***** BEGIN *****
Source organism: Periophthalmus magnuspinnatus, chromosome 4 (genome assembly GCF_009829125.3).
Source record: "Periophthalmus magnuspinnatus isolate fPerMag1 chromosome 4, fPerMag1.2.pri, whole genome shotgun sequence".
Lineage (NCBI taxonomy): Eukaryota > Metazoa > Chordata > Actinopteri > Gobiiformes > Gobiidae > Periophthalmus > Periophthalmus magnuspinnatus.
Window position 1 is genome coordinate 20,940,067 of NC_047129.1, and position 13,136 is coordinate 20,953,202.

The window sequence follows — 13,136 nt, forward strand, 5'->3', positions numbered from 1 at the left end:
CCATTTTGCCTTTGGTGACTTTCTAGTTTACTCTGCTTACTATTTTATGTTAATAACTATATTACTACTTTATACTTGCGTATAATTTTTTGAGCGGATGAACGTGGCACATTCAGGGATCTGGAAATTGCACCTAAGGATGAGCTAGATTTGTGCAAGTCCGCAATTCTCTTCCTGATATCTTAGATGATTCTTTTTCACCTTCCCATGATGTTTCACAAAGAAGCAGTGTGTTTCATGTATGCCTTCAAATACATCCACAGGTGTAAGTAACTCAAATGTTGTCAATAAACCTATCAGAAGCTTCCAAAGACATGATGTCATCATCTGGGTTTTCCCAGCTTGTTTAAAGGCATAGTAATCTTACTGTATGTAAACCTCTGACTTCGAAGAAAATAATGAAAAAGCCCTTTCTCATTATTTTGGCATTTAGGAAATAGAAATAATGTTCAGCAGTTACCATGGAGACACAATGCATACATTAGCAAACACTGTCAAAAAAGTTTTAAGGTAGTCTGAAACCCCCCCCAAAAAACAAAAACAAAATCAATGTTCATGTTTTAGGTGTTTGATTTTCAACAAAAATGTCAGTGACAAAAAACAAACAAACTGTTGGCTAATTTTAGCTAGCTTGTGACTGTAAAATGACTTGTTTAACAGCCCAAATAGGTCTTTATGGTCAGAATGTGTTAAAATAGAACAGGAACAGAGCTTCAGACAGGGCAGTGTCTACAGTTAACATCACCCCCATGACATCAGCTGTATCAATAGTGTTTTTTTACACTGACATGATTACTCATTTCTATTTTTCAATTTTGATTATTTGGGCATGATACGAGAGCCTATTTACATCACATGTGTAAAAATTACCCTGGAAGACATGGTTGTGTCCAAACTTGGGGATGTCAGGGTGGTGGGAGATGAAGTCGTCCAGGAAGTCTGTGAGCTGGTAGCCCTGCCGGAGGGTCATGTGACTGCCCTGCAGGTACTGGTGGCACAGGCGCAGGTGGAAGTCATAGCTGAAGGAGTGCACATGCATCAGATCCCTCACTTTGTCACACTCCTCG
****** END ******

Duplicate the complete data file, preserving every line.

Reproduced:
Source organism: Periophthalmus magnuspinnatus, chromosome 4 (genome assembly GCF_009829125.3).
Source record: "Periophthalmus magnuspinnatus isolate fPerMag1 chromosome 4, fPerMag1.2.pri, whole genome shotgun sequence".
Lineage (NCBI taxonomy): Eukaryota > Metazoa > Chordata > Actinopteri > Gobiiformes > Gobiidae > Periophthalmus > Periophthalmus magnuspinnatus.
Window position 1 is genome coordinate 20,940,067 of NC_047129.1, and position 13,136 is coordinate 20,953,202.

The window sequence follows — 13,136 nt, forward strand, 5'->3', positions numbered from 1 at the left end:
CCATTTTGCCTTTGGTGACTTTCTAGTTTACTCTGCTTACTATTTTATGTTAATAACTATATTACTACTTTATACTTGCGTATAATTTTTTGAGCGGATGAACGTGGCACATTCAGGGATCTGGAAATTGCACCTAAGGATGAGCTAGATTTGTGCAAGTCCGCAATTCTCTTCCTGATATCTTAGATGATTCTTTTTCACCTTCCCATGATGTTTCACAAAGAAGCAGTGTGTTTCATGTATGCCTTCAAATACATCCACAGGTGTAAGTAACTCAAATGTTGTCAATAAACCTATCAGAAGCTTCCAAAGACATGATGTCATCATCTGGGTTTTCCCAGCTTGTTTAAAGGCATAGTAATCTTACTGTATGTAAACCTCTGACTTCGAAGAAAATAATGAAAAAGCCCTTTCTCATTATTTTGGCATTTAGGAAATAGAAATAATGTTCAGCAGTTACCATGGAGACACAATGCATACATTAGCAAACACTGTCAAAAAAGTTTTAAGGTAGTCTGAAACCCCCCCCAAAAAACAAAAACAAAATCAATGTTCATGTTTTAGGTGTTTGATTTTCAACAAAAATGTCAGTGACAAAAAACAAACAAACTGTTGGCTAATTTTAGCTAGCTTGTGACTGTAAAATGACTTGTTTAACAGCCCAAATAGGTCTTTATGGTCAGAATGTGTTAAAATAGAACAGGAACAGAGCTTCAGACAGGGCAGTGTCTACAGTTAACATCACCCCCATGACATCAGCTGTATCAATAGTGTTTTTTTACACTGACATGATTACTCATTTCTATTTTTCAATTTTGATTATTTGGGCATGATACGAGAGCCTATTTACATCACATGTGTAAAAATTACCCTGGAAGACATGGTTGTGTCCAAACTTGGGGATGTCAGGGTGGTGGGAGATGAAGTCGTCCAGGAAGTCTGTGAGCTGGTAGCCCTGCCGGAGGGTCATGTGACTGCCCTGCAGGTACTGGTGGCACAGGCGCAGGTGGAAGTCATAGCTGAAGGAGTGCACATGCATCAGATCCCTCACTTTGTCACACTCCTCG